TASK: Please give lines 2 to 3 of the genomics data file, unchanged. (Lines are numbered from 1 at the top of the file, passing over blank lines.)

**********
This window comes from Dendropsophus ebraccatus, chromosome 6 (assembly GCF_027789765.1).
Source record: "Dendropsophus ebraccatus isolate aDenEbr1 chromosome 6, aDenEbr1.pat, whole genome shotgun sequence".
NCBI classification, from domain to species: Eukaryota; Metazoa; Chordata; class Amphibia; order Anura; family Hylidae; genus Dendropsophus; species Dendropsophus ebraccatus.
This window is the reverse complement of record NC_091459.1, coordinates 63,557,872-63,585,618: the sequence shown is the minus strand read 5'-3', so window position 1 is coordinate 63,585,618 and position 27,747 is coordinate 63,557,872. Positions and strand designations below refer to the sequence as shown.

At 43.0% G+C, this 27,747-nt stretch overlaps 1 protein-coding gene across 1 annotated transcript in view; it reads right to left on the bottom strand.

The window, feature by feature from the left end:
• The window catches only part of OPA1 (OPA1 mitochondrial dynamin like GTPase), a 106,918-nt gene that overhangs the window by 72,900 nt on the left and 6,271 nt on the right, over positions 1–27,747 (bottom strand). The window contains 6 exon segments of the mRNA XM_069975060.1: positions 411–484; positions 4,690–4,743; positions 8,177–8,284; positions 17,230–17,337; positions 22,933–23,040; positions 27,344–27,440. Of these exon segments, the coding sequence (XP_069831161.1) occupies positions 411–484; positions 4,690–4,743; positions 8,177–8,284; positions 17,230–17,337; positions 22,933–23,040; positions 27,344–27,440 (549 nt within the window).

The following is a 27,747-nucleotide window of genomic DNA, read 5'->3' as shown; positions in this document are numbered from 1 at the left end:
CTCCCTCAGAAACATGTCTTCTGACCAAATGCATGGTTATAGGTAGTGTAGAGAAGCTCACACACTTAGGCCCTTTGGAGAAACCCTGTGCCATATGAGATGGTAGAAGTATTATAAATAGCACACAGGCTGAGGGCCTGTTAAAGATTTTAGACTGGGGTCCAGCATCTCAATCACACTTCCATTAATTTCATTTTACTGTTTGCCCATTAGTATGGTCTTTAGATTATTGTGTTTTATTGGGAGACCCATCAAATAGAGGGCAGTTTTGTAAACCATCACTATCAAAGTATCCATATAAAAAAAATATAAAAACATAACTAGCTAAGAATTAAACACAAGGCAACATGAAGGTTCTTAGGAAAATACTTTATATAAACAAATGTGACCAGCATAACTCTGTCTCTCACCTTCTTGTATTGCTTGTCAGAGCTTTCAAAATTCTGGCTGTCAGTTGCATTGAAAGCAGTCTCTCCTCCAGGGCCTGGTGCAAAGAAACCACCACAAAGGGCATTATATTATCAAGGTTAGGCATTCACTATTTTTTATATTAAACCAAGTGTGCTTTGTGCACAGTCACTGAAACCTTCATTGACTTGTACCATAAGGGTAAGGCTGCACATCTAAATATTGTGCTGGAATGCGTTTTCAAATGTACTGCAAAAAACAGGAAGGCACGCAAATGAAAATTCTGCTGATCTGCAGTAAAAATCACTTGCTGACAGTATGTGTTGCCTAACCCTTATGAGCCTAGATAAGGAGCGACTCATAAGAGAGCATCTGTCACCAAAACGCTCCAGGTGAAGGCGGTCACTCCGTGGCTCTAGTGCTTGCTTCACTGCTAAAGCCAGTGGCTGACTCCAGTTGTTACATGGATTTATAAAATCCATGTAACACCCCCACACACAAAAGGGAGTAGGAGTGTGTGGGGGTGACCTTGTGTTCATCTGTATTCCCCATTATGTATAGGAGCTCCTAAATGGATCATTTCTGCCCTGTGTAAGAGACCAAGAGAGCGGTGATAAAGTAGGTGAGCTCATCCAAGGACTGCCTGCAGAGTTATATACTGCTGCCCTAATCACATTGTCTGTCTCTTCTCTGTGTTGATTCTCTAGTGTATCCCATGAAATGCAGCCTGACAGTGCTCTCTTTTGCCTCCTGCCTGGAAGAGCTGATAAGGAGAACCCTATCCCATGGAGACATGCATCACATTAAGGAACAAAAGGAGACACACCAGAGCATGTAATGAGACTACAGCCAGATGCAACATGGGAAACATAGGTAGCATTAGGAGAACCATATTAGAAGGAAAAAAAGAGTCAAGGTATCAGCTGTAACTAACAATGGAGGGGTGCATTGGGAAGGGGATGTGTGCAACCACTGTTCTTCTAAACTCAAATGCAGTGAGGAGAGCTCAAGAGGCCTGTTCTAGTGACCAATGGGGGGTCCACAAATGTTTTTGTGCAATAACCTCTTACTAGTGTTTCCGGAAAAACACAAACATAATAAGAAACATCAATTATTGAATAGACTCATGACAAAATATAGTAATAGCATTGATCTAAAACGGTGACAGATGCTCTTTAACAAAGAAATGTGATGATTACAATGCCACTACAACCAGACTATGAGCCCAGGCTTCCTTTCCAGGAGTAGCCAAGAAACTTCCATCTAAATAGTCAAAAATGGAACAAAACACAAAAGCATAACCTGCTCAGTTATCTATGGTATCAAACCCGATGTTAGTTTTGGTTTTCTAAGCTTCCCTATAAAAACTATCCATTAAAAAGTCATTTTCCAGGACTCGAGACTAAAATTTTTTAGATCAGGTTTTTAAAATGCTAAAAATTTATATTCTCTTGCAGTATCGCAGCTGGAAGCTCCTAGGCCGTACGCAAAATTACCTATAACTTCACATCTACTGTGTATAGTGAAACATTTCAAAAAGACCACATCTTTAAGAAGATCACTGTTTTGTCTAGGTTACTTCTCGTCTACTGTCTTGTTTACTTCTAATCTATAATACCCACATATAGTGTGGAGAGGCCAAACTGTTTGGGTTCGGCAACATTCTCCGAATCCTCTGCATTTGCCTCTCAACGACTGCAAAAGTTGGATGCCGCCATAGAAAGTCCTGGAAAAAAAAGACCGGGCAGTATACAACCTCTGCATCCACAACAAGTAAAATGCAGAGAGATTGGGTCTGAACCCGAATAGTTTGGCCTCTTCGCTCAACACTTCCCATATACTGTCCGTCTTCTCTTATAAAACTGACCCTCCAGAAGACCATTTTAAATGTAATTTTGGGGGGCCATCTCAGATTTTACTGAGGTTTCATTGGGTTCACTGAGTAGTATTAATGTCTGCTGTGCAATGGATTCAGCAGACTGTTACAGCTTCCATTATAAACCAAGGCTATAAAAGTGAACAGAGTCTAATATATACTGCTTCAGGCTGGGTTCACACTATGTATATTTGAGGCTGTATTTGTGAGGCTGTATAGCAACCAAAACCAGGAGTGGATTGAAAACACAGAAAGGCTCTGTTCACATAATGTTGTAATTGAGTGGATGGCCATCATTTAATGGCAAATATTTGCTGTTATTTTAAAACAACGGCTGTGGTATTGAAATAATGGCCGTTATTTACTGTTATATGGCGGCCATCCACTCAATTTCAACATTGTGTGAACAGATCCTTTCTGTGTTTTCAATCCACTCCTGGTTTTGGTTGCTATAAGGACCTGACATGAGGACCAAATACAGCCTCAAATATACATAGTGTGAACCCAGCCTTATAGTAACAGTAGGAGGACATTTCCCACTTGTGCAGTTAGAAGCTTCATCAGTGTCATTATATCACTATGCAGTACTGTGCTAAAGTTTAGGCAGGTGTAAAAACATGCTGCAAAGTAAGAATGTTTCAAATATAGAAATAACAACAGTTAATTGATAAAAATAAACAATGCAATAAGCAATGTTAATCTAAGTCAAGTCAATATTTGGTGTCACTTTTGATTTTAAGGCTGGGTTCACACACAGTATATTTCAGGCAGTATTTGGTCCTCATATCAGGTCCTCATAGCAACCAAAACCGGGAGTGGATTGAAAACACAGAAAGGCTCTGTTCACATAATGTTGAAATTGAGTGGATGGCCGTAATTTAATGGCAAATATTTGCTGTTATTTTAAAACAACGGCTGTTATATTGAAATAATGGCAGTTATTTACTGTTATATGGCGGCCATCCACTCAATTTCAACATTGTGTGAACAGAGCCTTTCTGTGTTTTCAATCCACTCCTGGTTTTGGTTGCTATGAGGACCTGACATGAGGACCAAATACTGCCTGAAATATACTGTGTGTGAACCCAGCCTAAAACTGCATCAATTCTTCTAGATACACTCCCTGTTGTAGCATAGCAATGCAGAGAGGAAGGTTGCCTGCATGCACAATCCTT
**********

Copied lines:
Source record: "Dendropsophus ebraccatus isolate aDenEbr1 chromosome 6, aDenEbr1.pat, whole genome shotgun sequence".
NCBI classification, from domain to species: Eukaryota; Metazoa; Chordata; class Amphibia; order Anura; family Hylidae; genus Dendropsophus; species Dendropsophus ebraccatus.